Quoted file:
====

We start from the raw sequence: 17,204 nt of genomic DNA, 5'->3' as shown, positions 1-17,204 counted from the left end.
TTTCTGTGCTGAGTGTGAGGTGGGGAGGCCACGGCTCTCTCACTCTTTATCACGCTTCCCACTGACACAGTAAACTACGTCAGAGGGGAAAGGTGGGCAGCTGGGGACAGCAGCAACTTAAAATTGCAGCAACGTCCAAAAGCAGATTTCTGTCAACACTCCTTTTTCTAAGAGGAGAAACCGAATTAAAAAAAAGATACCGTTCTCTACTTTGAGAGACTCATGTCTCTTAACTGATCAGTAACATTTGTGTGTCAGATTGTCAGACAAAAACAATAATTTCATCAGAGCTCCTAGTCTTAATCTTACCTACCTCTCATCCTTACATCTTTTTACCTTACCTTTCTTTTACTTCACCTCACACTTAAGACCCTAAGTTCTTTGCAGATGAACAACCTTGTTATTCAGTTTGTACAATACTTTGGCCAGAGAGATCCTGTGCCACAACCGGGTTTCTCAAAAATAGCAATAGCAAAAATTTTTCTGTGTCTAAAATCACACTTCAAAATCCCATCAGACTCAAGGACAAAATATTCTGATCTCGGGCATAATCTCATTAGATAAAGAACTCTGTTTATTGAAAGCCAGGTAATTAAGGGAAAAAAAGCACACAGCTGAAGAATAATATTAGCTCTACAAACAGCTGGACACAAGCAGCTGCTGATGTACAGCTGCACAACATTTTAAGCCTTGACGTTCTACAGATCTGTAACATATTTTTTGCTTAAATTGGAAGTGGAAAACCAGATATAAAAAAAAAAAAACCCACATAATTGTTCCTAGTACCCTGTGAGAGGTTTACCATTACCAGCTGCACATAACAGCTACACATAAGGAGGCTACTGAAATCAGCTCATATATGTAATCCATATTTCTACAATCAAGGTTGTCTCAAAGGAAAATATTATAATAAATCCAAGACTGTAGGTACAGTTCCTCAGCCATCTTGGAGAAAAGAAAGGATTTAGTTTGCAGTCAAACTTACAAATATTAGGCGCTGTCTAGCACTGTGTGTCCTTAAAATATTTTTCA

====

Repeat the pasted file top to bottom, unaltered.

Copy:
We start from the raw sequence: 17,204 nt of genomic DNA, 5'->3' as shown, positions 1-17,204 counted from the left end.
TTTCTGTGCTGAGTGTGAGGTGGGGAGGCCACGGCTCTCTCACTCTTTATCACGCTTCCCACTGACACAGTAAACTACGTCAGAGGGGAAAGGTGGGCAGCTGGGGACAGCAGCAACTTAAAATTGCAGCAACGTCCAAAAGCAGATTTCTGTCAACACTCCTTTTTCTAAGAGGAGAAACCGAATTAAAAAAAAGATACCGTTCTCTACTTTGAGAGACTCATGTCTCTTAACTGATCAGTAACATTTGTGTGTCAGATTGTCAGACAAAAACAATAATTTCATCAGAGCTCCTAGTCTTAATCTTACCTACCTCTCATCCTTACATCTTTTTACCTTACCTTTCTTTTACTTCACCTCACACTTAAGACCCTAAGTTCTTTGCAGATGAACAACCTTGTTATTCAGTTTGTACAATACTTTGGCCAGAGAGATCCTGTGCCACAACCGGGTTTCTCAAAAATAGCAATAGCAAAAATTTTTCTGTGTCTAAAATCACACTTCAAAATCCCATCAGACTCAAGGACAAAATATTCTGATCTCGGGCATAATCTCATTAGATAAAGAACTCTGTTTATTGAAAGCCAGGTAATTAAGGGAAAAAAAGCACACAGCTGAAGAATAATATTAGCTCTACAAACAGCTGGACACAAGCAGCTGCTGATGTACAGCTGCACAACATTTTAAGCCTTGACGTTCTACAGATCTGTAACATATTTTTTGCTTAAATTGGAAGTGGAAAACCAGATATAAAAAAAAAAAAACCCACATAATTGTTCCTAGTACCCTGTGAGAGGTTTACCATTACCAGCTGCACATAACAGCTACACATAAGGAGGCTACTGAAATCAGCTCATATATGTAATCCATATTTCTACAATCAAGGTTGTCTCAAAGGAAAATATTATAATAAATCCAAGACTGTAGGTACAGTTCCTCAGCCATCTTGGAGAAAAGAAAGGATTTAGTTTGCAGTCAAACTTACAAATATTAGGCGCTGTCTAGCACTGTGTGTCCTTAAAATATTTTTCA